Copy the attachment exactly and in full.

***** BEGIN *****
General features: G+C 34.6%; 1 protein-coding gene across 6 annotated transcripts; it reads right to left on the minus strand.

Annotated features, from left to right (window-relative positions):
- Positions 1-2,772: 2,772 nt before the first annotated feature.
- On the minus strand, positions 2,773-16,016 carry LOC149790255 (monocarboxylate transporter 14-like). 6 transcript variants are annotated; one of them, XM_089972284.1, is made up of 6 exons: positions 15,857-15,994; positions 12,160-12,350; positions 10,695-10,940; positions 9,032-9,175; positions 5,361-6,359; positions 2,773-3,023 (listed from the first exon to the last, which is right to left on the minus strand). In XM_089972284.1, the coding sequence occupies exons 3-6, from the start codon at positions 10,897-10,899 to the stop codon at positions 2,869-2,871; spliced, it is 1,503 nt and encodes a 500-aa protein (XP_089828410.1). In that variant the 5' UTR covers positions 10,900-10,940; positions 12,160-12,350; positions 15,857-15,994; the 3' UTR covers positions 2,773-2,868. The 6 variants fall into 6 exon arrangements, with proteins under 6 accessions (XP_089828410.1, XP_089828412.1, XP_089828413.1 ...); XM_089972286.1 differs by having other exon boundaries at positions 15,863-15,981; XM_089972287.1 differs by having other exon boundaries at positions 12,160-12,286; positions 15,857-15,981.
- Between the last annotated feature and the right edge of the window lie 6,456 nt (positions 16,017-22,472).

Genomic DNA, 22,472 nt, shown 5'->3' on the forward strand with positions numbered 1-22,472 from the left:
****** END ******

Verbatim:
General features: G+C 34.6%; 1 protein-coding gene across 6 annotated transcripts; it reads right to left on the minus strand.

Annotated features, from left to right (window-relative positions):
- Positions 1-2,772: 2,772 nt before the first annotated feature.
- On the minus strand, positions 2,773-16,016 carry LOC149790255 (monocarboxylate transporter 14-like). 6 transcript variants are annotated; one of them, XM_089972284.1, is made up of 6 exons: positions 15,857-15,994; positions 12,160-12,350; positions 10,695-10,940; positions 9,032-9,175; positions 5,361-6,359; positions 2,773-3,023 (listed from the first exon to the last, which is right to left on the minus strand). In XM_089972284.1, the coding sequence occupies exons 3-6, from the start codon at positions 10,897-10,899 to the stop codon at positions 2,869-2,871; spliced, it is 1,503 nt and encodes a 500-aa protein (XP_089828410.1). In that variant the 5' UTR covers positions 10,900-10,940; positions 12,160-12,350; positions 15,857-15,994; the 3' UTR covers positions 2,773-2,868. The 6 variants fall into 6 exon arrangements, with proteins under 6 accessions (XP_089828410.1, XP_089828412.1, XP_089828413.1 ...); XM_089972286.1 differs by having other exon boundaries at positions 15,863-15,981; XM_089972287.1 differs by having other exon boundaries at positions 12,160-12,286; positions 15,857-15,981.
- Between the last annotated feature and the right edge of the window lie 6,456 nt (positions 16,017-22,472).

Genomic DNA, 22,472 nt, shown 5'->3' on the forward strand with positions numbered 1-22,472 from the left: